8. I think it’s a bit fuzzier than that. Looking for a cheaper price could be somewhat external if we are changing our lifestyle to one that involves price shopping or haggling that we’ve never been comfortable with before.

    And the internal methods could require no lifestyle change that you haven’t already made. Like if you get rid of your landline because you realize that you no longer ever use it, that’s more external.

    Still, I like your point that there is more than one strategy. You could focus on price, “type, amount, or quality,” or other things like ownership (buy versus rent or borrow or temporarily trade).

    My focus tends to be on substitutions (which could encompass either of your strategies). I could substitute researching my options instead of just continuing what I’m doing (external). You also mentioned Netflix versus cable and public transportation versus car ownership (internal).

    My best substitutions have included:
    * auditing classes and going to the library instead of taking classes for credit (now that I have degrees).
    * having a roommate instead of living alone and having to make an appointment or throw a party every time I want to socialize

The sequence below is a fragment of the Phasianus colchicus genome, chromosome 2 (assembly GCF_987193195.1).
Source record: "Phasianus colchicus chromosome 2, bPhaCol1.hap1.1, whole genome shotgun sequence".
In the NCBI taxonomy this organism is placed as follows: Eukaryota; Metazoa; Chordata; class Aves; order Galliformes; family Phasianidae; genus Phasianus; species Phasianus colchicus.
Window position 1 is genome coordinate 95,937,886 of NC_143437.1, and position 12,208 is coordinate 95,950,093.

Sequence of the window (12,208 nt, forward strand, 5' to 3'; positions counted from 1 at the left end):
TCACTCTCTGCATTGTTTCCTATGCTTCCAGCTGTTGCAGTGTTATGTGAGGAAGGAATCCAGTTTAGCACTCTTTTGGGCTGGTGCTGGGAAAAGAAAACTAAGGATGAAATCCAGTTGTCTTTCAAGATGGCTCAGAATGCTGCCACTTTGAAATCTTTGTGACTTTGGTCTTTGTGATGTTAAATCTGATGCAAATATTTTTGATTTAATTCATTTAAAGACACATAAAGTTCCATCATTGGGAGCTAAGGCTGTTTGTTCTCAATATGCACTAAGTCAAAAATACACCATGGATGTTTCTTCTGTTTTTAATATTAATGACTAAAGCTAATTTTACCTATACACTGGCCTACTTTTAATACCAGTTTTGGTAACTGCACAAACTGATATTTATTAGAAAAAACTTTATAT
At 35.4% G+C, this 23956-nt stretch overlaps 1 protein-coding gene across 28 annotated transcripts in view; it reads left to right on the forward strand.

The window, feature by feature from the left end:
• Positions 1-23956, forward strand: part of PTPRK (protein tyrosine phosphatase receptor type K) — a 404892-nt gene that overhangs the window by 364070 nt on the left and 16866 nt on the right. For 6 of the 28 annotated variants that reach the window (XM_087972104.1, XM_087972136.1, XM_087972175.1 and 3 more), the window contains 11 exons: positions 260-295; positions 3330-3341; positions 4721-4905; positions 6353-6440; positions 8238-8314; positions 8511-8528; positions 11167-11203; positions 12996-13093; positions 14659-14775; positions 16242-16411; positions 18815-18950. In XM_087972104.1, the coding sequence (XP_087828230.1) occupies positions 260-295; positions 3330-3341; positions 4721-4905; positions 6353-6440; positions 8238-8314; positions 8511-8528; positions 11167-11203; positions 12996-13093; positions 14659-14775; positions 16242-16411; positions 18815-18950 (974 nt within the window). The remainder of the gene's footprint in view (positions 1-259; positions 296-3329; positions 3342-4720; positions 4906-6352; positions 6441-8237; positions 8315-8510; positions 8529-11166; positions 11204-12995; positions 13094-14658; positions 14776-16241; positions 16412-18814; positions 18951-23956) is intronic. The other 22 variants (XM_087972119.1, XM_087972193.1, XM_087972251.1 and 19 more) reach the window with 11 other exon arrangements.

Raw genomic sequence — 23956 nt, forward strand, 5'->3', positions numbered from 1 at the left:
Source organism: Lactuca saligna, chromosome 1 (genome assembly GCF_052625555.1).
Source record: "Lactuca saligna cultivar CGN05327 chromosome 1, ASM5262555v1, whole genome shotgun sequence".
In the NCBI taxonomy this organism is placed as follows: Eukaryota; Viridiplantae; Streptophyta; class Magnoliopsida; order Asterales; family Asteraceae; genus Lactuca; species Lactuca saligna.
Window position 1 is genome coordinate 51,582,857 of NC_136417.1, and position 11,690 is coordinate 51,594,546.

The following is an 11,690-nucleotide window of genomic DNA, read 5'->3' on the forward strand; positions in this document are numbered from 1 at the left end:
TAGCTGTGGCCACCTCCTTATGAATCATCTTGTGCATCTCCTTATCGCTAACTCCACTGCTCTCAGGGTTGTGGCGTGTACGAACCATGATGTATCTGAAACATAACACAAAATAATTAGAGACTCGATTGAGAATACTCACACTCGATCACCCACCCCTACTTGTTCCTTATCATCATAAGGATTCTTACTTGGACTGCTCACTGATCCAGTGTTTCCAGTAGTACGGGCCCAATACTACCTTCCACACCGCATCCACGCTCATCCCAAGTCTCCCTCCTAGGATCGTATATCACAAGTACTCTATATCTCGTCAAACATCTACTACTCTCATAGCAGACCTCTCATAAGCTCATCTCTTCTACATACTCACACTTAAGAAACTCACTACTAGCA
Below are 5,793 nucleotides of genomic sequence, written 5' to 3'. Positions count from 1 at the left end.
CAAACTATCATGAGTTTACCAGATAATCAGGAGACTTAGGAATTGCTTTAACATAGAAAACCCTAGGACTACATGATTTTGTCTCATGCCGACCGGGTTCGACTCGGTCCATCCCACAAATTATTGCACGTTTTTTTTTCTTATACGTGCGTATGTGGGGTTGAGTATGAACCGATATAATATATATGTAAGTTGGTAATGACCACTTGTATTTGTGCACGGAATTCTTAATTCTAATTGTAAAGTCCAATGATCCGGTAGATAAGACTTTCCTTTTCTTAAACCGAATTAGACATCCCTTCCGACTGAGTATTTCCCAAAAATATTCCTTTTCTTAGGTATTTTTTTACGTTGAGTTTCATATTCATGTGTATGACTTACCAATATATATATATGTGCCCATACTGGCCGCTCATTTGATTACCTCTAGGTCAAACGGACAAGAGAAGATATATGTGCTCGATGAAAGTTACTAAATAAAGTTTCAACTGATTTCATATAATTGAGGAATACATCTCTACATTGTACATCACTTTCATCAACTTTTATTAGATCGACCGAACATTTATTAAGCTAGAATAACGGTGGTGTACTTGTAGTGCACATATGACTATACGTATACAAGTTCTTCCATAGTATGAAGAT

* checking thrift stores first instead of regular stores
    * buying cars very used but buying only reliable models
    * researching insurance, utility, and investment options instead of just continuing with what is familiar
    * google repair and maintenance information first instead of buying new at the first sign of anything bad
    * cooking more instead of eating out or eating frozen food

  9. External frugality = lifestyle optimization
    Internal frugality = lifestyle minimization

    A moderate dose of both is healthy. Extreme of either is unhealthy.

  10. Internal better

  11. Yes, very well said! I had not thought about it this way, but it makes perfect sense.

    We have been doing a bit of both as well – I lowered our cell phone rate by $10 (though it wiped out the 6K overage minutes we accumulated). And we got a mortgage rate reduction from our credit union saving us nearly $200 a month (minus the $1800 fee). But, I do find the internal harder to actually do than the external (i.e. I still haven’t cancelled my Vonage account despite the fact I have been thinking about it for about 6 months). And while we do plan to sell one of our cars in the next couple of months and rely on a single car… it may be interesting to see when this actually happens…

  12. I like the examples since I don’t have cable, I don’t have a land line, and the wife and I only have one car since I take a city bus to work. And we live in a mid-sized Midwest town, which makes us very unusual.